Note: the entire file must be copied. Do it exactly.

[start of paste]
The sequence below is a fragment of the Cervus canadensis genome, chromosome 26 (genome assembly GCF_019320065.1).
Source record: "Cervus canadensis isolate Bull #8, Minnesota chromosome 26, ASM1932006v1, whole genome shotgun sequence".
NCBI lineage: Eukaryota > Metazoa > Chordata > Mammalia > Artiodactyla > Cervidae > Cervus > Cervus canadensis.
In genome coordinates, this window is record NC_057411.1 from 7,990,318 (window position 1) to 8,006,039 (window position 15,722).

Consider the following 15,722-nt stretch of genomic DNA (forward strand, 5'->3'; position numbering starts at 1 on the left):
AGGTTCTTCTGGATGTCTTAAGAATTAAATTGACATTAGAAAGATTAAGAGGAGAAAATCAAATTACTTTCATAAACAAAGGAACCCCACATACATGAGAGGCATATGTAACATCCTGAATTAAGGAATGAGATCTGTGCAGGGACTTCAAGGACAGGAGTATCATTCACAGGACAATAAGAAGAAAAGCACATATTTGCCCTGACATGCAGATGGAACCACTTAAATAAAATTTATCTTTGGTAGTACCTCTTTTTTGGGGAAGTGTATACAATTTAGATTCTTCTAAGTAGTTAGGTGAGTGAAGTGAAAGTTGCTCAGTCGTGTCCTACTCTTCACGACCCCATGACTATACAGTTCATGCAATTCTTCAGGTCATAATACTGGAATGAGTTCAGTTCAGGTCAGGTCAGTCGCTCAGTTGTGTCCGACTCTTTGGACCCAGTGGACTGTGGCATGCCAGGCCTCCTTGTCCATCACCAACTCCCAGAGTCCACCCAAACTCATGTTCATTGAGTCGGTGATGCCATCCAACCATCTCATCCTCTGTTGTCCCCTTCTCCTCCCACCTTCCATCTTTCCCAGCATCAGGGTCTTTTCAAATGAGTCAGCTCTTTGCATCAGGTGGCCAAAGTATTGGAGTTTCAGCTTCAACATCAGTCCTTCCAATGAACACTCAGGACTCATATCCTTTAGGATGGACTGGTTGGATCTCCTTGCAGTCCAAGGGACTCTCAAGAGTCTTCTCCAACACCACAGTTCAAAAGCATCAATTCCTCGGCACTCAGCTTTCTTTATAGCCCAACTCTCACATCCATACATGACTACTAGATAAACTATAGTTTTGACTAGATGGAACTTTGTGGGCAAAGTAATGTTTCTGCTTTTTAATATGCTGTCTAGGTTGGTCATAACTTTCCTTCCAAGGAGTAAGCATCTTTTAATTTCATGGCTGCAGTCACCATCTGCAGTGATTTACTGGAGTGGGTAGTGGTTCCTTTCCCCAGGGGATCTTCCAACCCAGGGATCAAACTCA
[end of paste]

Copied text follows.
The sequence below is a fragment of the Cervus canadensis genome, chromosome 26 (genome assembly GCF_019320065.1).
Source record: "Cervus canadensis isolate Bull #8, Minnesota chromosome 26, ASM1932006v1, whole genome shotgun sequence".
NCBI lineage: Eukaryota > Metazoa > Chordata > Mammalia > Artiodactyla > Cervidae > Cervus > Cervus canadensis.
In genome coordinates, this window is record NC_057411.1 from 7,990,318 (window position 1) to 8,006,039 (window position 15,722).

Consider the following 15,722-nt stretch of genomic DNA (forward strand, 5'->3'; position numbering starts at 1 on the left):
AGGTTCTTCTGGATGTCTTAAGAATTAAATTGACATTAGAAAGATTAAGAGGAGAAAATCAAATTACTTTCATAAACAAAGGAACCCCACATACATGAGAGGCATATGTAACATCCTGAATTAAGGAATGAGATCTGTGCAGGGACTTCAAGGACAGGAGTATCATTCACAGGACAATAAGAAGAAAAGCACATATTTGCCCTGACATGCAGATGGAACCACTTAAATAAAATTTATCTTTGGTAGTACCTCTTTTTTGGGGAAGTGTATACAATTTAGATTCTTCTAAGTAGTTAGGTGAGTGAAGTGAAAGTTGCTCAGTCGTGTCCTACTCTTCACGACCCCATGACTATACAGTTCATGCAATTCTTCAGGTCATAATACTGGAATGAGTTCAGTTCAGGTCAGGTCAGTCGCTCAGTTGTGTCCGACTCTTTGGACCCAGTGGACTGTGGCATGCCAGGCCTCCTTGTCCATCACCAACTCCCAGAGTCCACCCAAACTCATGTTCATTGAGTCGGTGATGCCATCCAACCATCTCATCCTCTGTTGTCCCCTTCTCCTCCCACCTTCCATCTTTCCCAGCATCAGGGTCTTTTCAAATGAGTCAGCTCTTTGCATCAGGTGGCCAAAGTATTGGAGTTTCAGCTTCAACATCAGTCCTTCCAATGAACACTCAGGACTCATATCCTTTAGGATGGACTGGTTGGATCTCCTTGCAGTCCAAGGGACTCTCAAGAGTCTTCTCCAACACCACAGTTCAAAAGCATCAATTCCTCGGCACTCAGCTTTCTTTATAGCCCAACTCTCACATCCATACATGACTACTAGATAAACTATAGTTTTGACTAGATGGAACTTTGTGGGCAAAGTAATGTTTCTGCTTTTTAATATGCTGTCTAGGTTGGTCATAACTTTCCTTCCAAGGAGTAAGCATCTTTTAATTTCATGGCTGCAGTCACCATCTGCAGTGATTTACTGGAGTGGGTAGTGGTTCCTTTCCCCAGGGGATCTTCCAACCCAGGGATCAAACTCA